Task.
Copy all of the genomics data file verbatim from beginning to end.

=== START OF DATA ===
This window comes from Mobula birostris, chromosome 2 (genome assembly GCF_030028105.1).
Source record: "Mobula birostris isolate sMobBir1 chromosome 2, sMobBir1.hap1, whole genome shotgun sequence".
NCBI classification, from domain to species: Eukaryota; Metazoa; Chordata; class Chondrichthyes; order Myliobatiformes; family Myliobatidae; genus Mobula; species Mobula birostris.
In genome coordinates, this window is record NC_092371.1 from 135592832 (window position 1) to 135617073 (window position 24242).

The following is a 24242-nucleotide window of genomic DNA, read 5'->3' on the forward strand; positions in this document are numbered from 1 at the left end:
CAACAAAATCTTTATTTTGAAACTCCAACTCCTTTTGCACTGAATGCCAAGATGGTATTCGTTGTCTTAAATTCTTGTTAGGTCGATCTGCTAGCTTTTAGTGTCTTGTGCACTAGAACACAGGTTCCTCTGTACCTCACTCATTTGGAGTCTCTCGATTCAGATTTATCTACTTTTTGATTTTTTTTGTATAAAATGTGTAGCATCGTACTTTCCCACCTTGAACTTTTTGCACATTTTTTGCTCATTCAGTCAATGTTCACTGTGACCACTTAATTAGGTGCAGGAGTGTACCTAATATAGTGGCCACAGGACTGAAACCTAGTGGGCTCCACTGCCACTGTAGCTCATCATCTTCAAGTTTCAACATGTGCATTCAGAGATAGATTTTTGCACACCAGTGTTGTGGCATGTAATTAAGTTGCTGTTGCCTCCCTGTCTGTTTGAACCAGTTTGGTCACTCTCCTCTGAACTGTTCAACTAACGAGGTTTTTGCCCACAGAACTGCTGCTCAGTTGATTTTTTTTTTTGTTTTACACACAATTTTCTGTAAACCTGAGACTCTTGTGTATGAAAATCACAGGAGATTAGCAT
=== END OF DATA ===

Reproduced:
This window comes from Mobula birostris, chromosome 2 (genome assembly GCF_030028105.1).
Source record: "Mobula birostris isolate sMobBir1 chromosome 2, sMobBir1.hap1, whole genome shotgun sequence".
NCBI classification, from domain to species: Eukaryota; Metazoa; Chordata; class Chondrichthyes; order Myliobatiformes; family Myliobatidae; genus Mobula; species Mobula birostris.
In genome coordinates, this window is record NC_092371.1 from 135592832 (window position 1) to 135617073 (window position 24242).

The following is a 24242-nucleotide window of genomic DNA, read 5'->3' on the forward strand; positions in this document are numbered from 1 at the left end:
CAACAAAATCTTTATTTTGAAACTCCAACTCCTTTTGCACTGAATGCCAAGATGGTATTCGTTGTCTTAAATTCTTGTTAGGTCGATCTGCTAGCTTTTAGTGTCTTGTGCACTAGAACACAGGTTCCTCTGTACCTCACTCATTTGGAGTCTCTCGATTCAGATTTATCTACTTTTTGATTTTTTTTGTATAAAATGTGTAGCATCGTACTTTCCCACCTTGAACTTTTTGCACATTTTTTGCTCATTCAGTCAATGTTCACTGTGACCACTTAATTAGGTGCAGGAGTGTACCTAATATAGTGGCCACAGGACTGAAACCTAGTGGGCTCCACTGCCACTGTAGCTCATCATCTTCAAGTTTCAACATGTGCATTCAGAGATAGATTTTTGCACACCAGTGTTGTGGCATGTAATTAAGTTGCTGTTGCCTCCCTGTCTGTTTGAACCAGTTTGGTCACTCTCCTCTGAACTGTTCAACTAACGAGGTTTTTGCCCACAGAACTGCTGCTCAGTTGATTTTTTTTTTTGTTTTACACACAATTTTCTGTAAACCTGAGACTCTTGTGTATGAAAATCACAGGAGATTAGCAT